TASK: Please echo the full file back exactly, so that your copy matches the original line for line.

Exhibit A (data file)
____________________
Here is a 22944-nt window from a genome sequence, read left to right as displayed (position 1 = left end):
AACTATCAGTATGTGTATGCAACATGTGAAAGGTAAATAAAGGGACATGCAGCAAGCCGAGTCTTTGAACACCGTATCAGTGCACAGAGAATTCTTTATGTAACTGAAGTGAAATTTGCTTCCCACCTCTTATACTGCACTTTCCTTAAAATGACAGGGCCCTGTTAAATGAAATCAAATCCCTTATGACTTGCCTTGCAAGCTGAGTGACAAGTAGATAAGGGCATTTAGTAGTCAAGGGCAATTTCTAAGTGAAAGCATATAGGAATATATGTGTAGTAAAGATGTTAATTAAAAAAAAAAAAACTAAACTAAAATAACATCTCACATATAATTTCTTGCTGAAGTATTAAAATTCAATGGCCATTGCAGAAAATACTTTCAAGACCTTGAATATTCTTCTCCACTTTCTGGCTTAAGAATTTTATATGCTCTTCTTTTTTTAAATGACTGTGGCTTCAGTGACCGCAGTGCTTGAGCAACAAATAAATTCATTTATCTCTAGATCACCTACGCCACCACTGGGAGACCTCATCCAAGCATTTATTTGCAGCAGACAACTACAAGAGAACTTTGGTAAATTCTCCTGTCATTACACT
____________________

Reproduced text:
Here is a 22944-nt window from a genome sequence, read left to right as displayed (position 1 = left end):
AACTATCAGTATGTGTATGCAACATGTGAAAGGTAAATAAAGGGACATGCAGCAAGCCGAGTCTTTGAACACCGTATCAGTGCACAGAGAATTCTTTATGTAACTGAAGTGAAATTTGCTTCCCACCTCTTATACTGCACTTTCCTTAAAATGACAGGGCCCTGTTAAATGAAATCAAATCCCTTATGACTTGCCTTGCAAGCTGAGTGACAAGTAGATAAGGGCATTTAGTAGTCAAGGGCAATTTCTAAGTGAAAGCATATAGGAATATATGTGTAGTAAAGATGTTAATTAAAAAAAAAAAAACTAAACTAAAATAACATCTCACATATAATTTCTTGCTGAAGTATTAAAATTCAATGGCCATTGCAGAAAATACTTTCAAGACCTTGAATATTCTTCTCCACTTTCTGGCTTAAGAATTTTATATGCTCTTCTTTTTTTAAATGACTGTGGCTTCAGTGACCGCAGTGCTTGAGCAACAAATAAATTCATTTATCTCTAGATCACCTACGCCACCACTGGGAGACCTCATCCAAGCATTTATTTGCAGCAGACAACTACAAGAGAACTTTGGTAAATTCTCCTGTCATTACACT